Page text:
The short story "Lyddy!", by Thomas Egerton Wilks, was published in a London journal, The Young Lady's Magazine, in 1837, its first year of publication, the works from which were collected in a single volume published in 1838.
Though its title is similar to that of other ladies' magazines of the era, The Young Lady's Magazine actually had much loftier ambitions:
...to concentrate every energy in the production, not only of such matter as may amuse the fancy, but at the same time tend to expand the mind, elevate the morals, refine the intellect, and awaken, -- not the morbid sensibilities, too often produced by ill-selected fictions -- but those pure, unhacknied feelings of the youthful heart, which are in themselves a mine of inexhaustible treasures, and which, by their development, shed a halo of enchantment around.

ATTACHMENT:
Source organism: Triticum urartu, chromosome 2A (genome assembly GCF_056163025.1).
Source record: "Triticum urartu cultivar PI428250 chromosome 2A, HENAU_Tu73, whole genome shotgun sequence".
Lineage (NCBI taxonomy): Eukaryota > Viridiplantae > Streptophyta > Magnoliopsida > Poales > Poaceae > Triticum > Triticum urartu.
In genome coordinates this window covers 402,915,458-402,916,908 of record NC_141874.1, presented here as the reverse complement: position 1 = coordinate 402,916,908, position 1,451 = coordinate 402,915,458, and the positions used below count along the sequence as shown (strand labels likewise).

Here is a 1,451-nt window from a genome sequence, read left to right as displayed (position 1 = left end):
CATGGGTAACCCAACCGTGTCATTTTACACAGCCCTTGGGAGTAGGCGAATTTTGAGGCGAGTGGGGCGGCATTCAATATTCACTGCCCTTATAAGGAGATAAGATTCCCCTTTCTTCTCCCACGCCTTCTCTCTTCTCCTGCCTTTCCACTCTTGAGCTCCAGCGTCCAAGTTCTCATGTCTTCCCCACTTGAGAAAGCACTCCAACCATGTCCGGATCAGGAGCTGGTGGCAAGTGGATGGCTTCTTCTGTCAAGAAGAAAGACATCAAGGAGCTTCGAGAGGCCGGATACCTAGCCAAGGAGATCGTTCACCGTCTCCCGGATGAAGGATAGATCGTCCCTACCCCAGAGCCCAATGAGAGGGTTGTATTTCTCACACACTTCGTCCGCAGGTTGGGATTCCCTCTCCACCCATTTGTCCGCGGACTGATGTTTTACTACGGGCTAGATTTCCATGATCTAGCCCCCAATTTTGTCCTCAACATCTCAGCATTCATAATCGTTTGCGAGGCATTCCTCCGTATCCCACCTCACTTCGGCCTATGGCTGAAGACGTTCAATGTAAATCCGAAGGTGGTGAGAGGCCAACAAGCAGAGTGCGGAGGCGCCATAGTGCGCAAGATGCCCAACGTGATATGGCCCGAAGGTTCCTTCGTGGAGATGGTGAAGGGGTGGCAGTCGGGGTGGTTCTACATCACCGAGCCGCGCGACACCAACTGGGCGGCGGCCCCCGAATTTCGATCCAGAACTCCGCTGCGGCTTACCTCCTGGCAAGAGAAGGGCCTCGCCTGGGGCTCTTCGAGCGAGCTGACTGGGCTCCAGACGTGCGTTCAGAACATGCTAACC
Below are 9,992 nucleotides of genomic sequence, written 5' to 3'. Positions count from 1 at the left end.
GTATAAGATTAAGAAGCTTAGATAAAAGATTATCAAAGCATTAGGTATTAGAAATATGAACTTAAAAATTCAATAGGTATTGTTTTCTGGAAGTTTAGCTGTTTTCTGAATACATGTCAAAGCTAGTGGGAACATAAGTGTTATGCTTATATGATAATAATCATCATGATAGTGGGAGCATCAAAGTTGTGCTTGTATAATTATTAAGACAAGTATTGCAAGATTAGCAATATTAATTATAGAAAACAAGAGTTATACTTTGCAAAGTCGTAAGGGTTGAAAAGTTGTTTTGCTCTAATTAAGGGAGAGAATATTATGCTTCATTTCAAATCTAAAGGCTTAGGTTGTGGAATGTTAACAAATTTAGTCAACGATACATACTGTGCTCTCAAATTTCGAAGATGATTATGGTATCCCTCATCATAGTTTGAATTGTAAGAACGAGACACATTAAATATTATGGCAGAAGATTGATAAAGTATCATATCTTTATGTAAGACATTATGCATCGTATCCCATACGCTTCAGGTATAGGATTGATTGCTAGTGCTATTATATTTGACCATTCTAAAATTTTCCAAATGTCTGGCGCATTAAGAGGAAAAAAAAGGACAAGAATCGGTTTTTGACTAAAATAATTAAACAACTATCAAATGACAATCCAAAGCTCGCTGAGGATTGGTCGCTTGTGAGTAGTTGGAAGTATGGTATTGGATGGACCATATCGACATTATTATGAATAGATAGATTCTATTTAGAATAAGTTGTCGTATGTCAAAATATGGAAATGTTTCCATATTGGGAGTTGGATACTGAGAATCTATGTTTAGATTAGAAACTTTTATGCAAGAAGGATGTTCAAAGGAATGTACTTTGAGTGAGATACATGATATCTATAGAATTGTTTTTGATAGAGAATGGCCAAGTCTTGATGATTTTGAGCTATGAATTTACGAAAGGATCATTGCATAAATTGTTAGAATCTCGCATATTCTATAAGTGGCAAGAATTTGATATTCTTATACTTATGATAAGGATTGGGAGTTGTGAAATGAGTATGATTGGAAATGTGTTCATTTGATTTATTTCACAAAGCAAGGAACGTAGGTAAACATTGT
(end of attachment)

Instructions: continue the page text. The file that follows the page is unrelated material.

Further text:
--- Preface, p. iii
Referring to fashion as "that universal enslaver" which it believe should be "far removed from those pages where the young and guileless are taught to seek for intellectual improvement", the editors declared that even their "light productions" (entertaining fiction)
...may sparkle and be redolent of mirth, but their wit shall never inflict a wound, and their humour shall never be tainted with aught offensive to the chastest delicacy.
--- Address, p. 2
I don't generally spend a lot of time reading uplifting moral tracts, but I tripped over "Lyddy!" in one of my regular searches for nineteenth-century women's fiction with ballroom scenes.